Friday, August 29, 2008

Technology Adoption - The Indian way

If adoption of technology brings with it the blessing of greater productivity, it does not come without its share of teething problems. The distinction however when it comes to technology adoption is that the teething problems are beyond those visualized by an engineer with the wildest imagination. And what better place than a country like India to see such instances happen day in and day out, where every technology from the west has to be re-cranked and re-designed to suit the 'desi' lifestyle.

One such instance happened during the travel that inspired my previous post. A young lady of about 26-27 boarded the bus sometime after the bus left Bangalore. She passed 60 rupees to to the conductor knowing very well that the fare for her destination, which incidentally was also the last stop, was 56 rupees. The conductor collected the money and forgot to issue the ticket. The lady too got engrossed in a book.

As the bus left the penultimate stop, the lady voiced out the need for the ticket. The conductor exclaimed that he had already issued one for her. She claimed otherwise. After a heated argument the conductor finally agreed to issue a ticket. Now came the real twist. The electronic ticket vending machine he had, had already ticked off all places except the penultimate stop and the final destination. What that meant was the conductor could only issue tickets between the most recent stop and the next stops. The machine was programmed to behave that way. So the conductor came back, "Look here, I can only issue you a ticket worth a maximum of Rs 13 and not more. This is the fare between the last two stops for this bus."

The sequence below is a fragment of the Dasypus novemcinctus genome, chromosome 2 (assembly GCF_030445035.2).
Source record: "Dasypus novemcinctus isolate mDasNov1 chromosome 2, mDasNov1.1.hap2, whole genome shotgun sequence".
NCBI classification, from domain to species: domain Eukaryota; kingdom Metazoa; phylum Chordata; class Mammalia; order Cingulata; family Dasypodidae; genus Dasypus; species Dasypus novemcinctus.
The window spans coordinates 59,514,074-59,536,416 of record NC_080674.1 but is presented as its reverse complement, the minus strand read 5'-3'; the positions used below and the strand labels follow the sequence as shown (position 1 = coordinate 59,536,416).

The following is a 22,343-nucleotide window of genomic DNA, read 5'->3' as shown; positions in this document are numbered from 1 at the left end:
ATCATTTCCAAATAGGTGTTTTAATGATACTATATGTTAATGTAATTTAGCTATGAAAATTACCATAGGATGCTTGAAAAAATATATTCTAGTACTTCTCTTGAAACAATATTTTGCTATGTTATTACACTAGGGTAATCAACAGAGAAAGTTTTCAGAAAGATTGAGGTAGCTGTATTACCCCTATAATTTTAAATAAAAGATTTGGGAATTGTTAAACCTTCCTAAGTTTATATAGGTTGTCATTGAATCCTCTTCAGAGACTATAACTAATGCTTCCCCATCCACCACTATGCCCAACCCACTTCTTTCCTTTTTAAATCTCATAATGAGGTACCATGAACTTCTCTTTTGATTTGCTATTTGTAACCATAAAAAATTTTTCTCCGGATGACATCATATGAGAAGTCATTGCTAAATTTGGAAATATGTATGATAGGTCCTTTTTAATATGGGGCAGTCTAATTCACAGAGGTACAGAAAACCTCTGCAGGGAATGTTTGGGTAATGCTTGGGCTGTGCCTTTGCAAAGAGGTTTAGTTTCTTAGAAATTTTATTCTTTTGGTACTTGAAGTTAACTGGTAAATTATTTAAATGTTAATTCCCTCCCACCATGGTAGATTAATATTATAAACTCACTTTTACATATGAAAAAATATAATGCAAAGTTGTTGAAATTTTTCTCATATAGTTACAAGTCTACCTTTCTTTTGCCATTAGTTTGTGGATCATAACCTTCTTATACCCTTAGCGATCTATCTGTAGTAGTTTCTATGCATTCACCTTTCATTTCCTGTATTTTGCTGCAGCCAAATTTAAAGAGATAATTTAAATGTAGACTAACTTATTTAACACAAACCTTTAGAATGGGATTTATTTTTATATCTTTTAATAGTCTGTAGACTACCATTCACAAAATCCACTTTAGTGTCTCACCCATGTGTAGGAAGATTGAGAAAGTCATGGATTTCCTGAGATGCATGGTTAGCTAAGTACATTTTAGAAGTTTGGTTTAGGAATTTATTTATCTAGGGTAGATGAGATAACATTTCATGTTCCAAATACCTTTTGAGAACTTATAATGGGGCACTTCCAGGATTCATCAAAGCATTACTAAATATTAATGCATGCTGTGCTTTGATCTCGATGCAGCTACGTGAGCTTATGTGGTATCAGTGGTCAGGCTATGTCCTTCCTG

"No, I need the full ticket for all the travel I have done. How can I pay you Rs 56 and get a ticket for Rs 13. You will enjoy the balance 43 which will never go to the government", cried the lady. After much squabbling, the conductor agreed to take only Rs 13 and issue a ticket of equivalent value. This too did not satisfy the lady. "I do not want to deprive the government of the money that was otherwise due to them for the travel I have done", said the determined lady. There was no way for the poor conductor to get the 'stupid ticket vending machine' to spit out a ticket of Rs 56. He was cursing aloud his lot, "This is not the first time I am getting into such problems. Which dumb guy designed this thing?". For a moment he forgot all the benefits the machine had brought him. He even issued a dire warning to all passengers, "Look here, everybody make sure you ask for ticket immediately the next time you are travelling, else not only will you suffer, you also end up making our lives miserable". I loved this part the most.

Finally the lady and the conductor had to approach the ticket collecting office at the final destination to get things sorted. So much for technology adoption.

Friday, August 22, 2008

Technology - The ticket to better lifestyle

Technology has helped ease lives of many in India. The fact is more evident in India where the masses have adopted to technology late and seen drastic improvements in their lifestyle. Be it the adoption of the mobile by Indians, the acceptance of online railway booking system or the flex board in lieu of the hand painted banners. The examples are numerous.